I want to keep this post simple.
I am an excessive sweater. I breathe and I sweat. I turn my head and I sweat. This may be an exaggeration! But one of my favorite lines, “I come from a family of sweaters – not the knitted kind.” Because I am an excessive sweater, I often wonder why others do not sweat. A few facts about sweat:
- Our sweat threshold changes naturally with age.
- Sweat rates have a hereditary influence (hence, I come from a family of sweaters).
- The more fit you are, the more you will sweat.
- Men sweat more than woman.
Purpose of sweat
Sweat is a means by which our body cools itself and keeps itself from overheating – or thermoregulation. This is why you tend to sweat more when the outside temperature is warmer.
Because sweat thresholds are highly individual, sweat is NOT a good indicator of a good workout. Some people will sweat more than others – simply due to difference in internal temperatures, genetics, physiological responses, or metabolic rates.
Sweat and exercise
For most of us, sweating is one of the major decisive factors that make us feel that we have worked hard and achieved the day’s fitness goals. And it is true, sweating is one of the major determinants of increased fitness levels. But is is indicative of a good workout?
Take me as an example. Again, I sweat a lot. I have been known to look like I just came out of the shower following an intense workout. At the same time, I sweat VERY little when I working on hypertrophy (muscle building) or absolute strength. If I measured the quality of these workouts based on my sweat rate, I would have to assume that these workouts were ineffective. In comparison, ask me to run and I begin sweating within minutes. My body is cooling itself off. My body is effectively and efficiently doing its job!
You might ask, what if I rarely sweat – should I be concerned? You should be honest with yourself during exercise and ask if you are working with enough intensity. If so, great! If you do not exhibit any other symptoms of dehydration, I would not worry.
NOTE: If you are typically a sweater and you find that you are not, this could be a sign of dehydration! Drink more water.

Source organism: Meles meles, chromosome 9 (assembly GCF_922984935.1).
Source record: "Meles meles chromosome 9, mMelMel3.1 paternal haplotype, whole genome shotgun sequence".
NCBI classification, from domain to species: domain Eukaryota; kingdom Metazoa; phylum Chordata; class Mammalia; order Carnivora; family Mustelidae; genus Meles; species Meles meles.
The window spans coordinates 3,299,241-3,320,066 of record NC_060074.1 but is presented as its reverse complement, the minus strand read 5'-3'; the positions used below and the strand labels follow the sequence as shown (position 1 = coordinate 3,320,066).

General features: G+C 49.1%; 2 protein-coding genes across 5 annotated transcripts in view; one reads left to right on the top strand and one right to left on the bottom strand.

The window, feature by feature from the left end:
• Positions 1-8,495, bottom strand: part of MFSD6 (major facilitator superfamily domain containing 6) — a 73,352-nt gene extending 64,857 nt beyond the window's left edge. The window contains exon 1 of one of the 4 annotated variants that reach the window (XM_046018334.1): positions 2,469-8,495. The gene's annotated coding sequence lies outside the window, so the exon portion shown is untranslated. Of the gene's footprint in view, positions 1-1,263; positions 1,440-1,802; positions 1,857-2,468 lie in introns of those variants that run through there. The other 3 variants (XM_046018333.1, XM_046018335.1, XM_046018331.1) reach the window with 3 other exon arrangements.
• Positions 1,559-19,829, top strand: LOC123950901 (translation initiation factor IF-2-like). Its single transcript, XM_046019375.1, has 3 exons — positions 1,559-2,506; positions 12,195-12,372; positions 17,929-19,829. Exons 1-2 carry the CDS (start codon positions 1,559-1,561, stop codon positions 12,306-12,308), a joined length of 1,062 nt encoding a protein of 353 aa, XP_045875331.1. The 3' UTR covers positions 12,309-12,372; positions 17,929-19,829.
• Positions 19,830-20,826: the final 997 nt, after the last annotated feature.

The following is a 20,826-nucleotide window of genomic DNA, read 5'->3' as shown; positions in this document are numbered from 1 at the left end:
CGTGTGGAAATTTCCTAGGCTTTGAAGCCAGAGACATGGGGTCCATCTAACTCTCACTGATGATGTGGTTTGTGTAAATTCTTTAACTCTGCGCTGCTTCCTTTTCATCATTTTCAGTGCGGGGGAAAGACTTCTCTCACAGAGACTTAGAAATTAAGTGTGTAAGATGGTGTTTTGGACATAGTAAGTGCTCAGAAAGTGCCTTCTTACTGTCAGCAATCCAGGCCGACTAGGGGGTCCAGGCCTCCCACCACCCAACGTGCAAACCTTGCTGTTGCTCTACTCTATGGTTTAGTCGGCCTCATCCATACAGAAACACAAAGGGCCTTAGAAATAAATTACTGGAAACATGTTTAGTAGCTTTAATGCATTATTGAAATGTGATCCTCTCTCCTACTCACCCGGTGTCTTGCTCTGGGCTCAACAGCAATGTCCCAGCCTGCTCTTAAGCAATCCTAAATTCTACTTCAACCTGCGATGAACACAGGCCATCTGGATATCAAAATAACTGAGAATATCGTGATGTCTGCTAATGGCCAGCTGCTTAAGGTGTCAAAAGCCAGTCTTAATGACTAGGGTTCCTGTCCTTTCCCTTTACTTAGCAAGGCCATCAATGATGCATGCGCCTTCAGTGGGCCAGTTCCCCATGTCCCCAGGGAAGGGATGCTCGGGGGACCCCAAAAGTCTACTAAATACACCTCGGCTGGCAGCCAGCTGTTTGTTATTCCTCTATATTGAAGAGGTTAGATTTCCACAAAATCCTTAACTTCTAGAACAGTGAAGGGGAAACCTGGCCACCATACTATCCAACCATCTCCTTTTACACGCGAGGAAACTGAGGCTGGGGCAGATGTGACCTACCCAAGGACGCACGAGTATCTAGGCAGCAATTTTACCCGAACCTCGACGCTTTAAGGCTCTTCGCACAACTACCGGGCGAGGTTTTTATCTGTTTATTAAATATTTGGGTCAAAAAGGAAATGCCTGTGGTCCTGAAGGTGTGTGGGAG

When the water in sweat evaporates on your skin, it cools down your body, which is the whole purpose of sweat—to prevent overheating. Athletes sweat more than the average person because their bodies have become efficient at keeping cool by increasing the amount they sweat. Research has found that the core body temperature in unfit women, who perspired the least, had to rise significantly more for them to sweat at maximum capacity.
The fitter you are = the more you will sweat.
Changes in sweat rate
As previously mentioned, it is normal to see changes in sweat rates. For example, children do not sweat much until puberty – when you may see a huge increase in sweat. Further, pregnant women may sweat more, as do some women going through menopause. What do all of these individuals have in common? Hormone shifts. Similarly, changes in fitness levels coexist with changes in hormones (weight management is actual controlled at the hormonal level). Changes in sweat rates are perfectly normal and should honestly be anticipated.
Ever notice that you sweat more the night after eating out or a night with adult beverages? Your body is cleansing itself of toxins! A less pronounced purpose to sweating is to help shed the body of waste that occurs as a natural byproduct of cell metabolism. There is some truth to the saying, “sweating is out.”
Not everyone will sweat excessively. For those of us who do, we may be jealous of those who do not – and vice versa. But do not use the occurrence of sweat – nor lack there of – to judge the quality of your workout.
Lastly, I know many individuals despise sweat and I encourage you to embrace sweat. Sweat is healthy. AND – sweat is sexy because sweat makes sexy people!